We use radios daily. Going to work, school or uni, more than often we take an mp3 player or headphones for a smartphone to have our 30 minute commute covered. When we get there, we pack it up to our pockets. We start talking, working, learning. Later we go back home and that means another 30 minutes to fill with music, even for the sake of not having to deal with this horrid feeling of wasting time (just like some parts of videogames we can’t skirt around). And we all feel frustrated when we somehow forget to take our music sources with us. In my opinion, it’s because comfort of modern life accustomed us to constant intake of entertainment and it’s difficult to imagine a game not entertaining us at all times. If a developer chooses a genre that can’t transform mundanity of travel into a full parkour experience (Assassin’s Creed) or won’t allow to skip it entirely with a fast-travel system, they must provide other ways making it fun, or shall I say, engaging.
Wonderfully designed maps really need music to emotionally bond with the place.
Anyone remembers Far Cry 2? I personally love that game despite its flaws. Ubisoft offered us a huge, two-part map and a plethora of vehicles. No matter what faction we decided to side with and no matter which side activity we sought out to complete, to start a quest you’d have to travel for 5 to 10 minutes. In complete silence. Adding the ever-replenishing outposts, travelling in that game would turn tedious and boring after a couple hours. For Far Cry 4, to fill the silence, we got a rather irritating speaker and great punjabi music on the game’s radio. Coming back to Far Cry 2, despite its great soundtrack by Marc Canham, we notice that deciding to skip any sort of real life counterpart of trying not to go crazy doing the exact same thing over again, is a design mistake. It doesn’t keep the show going on.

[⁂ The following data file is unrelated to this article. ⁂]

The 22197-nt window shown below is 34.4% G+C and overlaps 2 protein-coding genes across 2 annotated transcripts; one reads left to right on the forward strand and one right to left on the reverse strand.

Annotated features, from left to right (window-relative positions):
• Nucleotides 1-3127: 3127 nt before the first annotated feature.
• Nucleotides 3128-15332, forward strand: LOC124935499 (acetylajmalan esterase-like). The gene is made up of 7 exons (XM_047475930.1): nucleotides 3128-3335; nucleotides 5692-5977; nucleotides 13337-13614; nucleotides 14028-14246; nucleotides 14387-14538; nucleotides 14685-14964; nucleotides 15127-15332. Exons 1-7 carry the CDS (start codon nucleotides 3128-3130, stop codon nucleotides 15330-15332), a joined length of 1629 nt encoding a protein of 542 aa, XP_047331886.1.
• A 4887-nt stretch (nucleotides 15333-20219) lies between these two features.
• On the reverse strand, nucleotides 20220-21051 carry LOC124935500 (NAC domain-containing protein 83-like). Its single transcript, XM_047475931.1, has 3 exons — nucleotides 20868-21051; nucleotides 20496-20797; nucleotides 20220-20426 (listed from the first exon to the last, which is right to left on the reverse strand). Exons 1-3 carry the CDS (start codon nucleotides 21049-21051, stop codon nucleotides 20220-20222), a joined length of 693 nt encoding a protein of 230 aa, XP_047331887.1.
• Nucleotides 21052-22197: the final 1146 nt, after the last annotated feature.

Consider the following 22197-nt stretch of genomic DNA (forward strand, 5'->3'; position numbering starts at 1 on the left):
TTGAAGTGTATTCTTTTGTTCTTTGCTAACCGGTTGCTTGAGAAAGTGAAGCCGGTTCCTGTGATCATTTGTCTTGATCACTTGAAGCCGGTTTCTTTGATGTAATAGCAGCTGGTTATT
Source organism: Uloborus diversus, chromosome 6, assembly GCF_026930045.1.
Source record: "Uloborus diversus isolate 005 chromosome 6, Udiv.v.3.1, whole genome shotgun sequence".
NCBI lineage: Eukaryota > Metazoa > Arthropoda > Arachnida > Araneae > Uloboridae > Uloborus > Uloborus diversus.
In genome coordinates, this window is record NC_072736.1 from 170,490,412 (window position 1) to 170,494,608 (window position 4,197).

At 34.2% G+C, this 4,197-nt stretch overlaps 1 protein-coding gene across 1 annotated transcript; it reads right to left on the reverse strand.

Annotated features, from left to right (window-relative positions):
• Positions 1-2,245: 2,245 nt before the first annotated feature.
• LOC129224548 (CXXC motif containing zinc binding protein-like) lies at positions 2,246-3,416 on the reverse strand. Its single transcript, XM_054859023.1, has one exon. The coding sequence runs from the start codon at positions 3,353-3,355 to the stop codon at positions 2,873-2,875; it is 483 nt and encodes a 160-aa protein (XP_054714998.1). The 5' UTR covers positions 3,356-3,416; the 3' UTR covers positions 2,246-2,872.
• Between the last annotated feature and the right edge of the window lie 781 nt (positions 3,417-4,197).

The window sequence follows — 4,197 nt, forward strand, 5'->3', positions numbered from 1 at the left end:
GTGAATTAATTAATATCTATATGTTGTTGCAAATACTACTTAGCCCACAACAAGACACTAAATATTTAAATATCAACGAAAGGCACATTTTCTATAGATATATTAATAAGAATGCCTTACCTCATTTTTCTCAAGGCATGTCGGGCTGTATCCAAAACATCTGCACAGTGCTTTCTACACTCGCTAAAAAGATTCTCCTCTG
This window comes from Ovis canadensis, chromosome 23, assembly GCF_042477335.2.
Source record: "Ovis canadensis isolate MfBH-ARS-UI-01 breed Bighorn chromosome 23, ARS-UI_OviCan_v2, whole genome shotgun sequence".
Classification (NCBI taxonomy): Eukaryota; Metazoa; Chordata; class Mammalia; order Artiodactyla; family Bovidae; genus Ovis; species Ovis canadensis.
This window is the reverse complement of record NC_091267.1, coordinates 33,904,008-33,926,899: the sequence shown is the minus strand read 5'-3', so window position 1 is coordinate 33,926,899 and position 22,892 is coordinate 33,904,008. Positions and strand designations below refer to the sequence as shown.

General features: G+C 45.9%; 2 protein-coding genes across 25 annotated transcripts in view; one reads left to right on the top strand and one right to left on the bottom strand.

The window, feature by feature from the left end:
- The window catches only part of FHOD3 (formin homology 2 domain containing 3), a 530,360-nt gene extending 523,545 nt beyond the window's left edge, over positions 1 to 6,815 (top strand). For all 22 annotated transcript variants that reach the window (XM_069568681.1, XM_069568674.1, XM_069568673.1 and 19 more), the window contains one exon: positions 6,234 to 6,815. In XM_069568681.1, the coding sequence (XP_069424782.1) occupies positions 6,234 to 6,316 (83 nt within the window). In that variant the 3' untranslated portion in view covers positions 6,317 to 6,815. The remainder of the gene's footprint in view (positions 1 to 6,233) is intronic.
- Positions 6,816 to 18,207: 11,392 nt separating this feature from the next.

I wanted to love ADR1FT but its drive towards being a cosmonaut simulator with slow drifting, slowly building sense of alienation and big doses of silence made mine and a lot of other players’ experience a drag. Lack of more prominent score in this game is one a few design choices that stand between me and my love for ADR1FT and its premise. It looks like a wasted potential not to use the magnitude and beauty of space to write memorable music, especially given the story ADR1FT presents. Wonderfully designed maps, like this game’s, really need music to emotionally bond with the place.
I will go on into the details in part two, but music is one of the most crucial and — excuse these words — profitable investments a studio can make when developing a walking simulator. Main reason for it is because music deeply rooted within us because of its omnipresence in our lives. It’s given to us in offices, waiting rooms or malls just so we can have something to focus on when being forced to do something monotonous, like waiting or having our dental check-up done. Implementing it in less engaging sequences or genres is a simple pleasure for us, but more importantly, it’s both an efficient response to short and needy attention spans and a way for games to further imitate life (to some extent, of course). If everything emanates music and we decide to surround ourselves with it, hearing it in Everybody’s Gone to The Rapture isn’t just an addition served to us by the composer. It’s keeping the game as a full, believable experience, without letting any traces of the ordinary in (eg. hours of slow walking). It grasps our attention and keeps us occupied, telling in its own language, making mundanity an exceptional experience.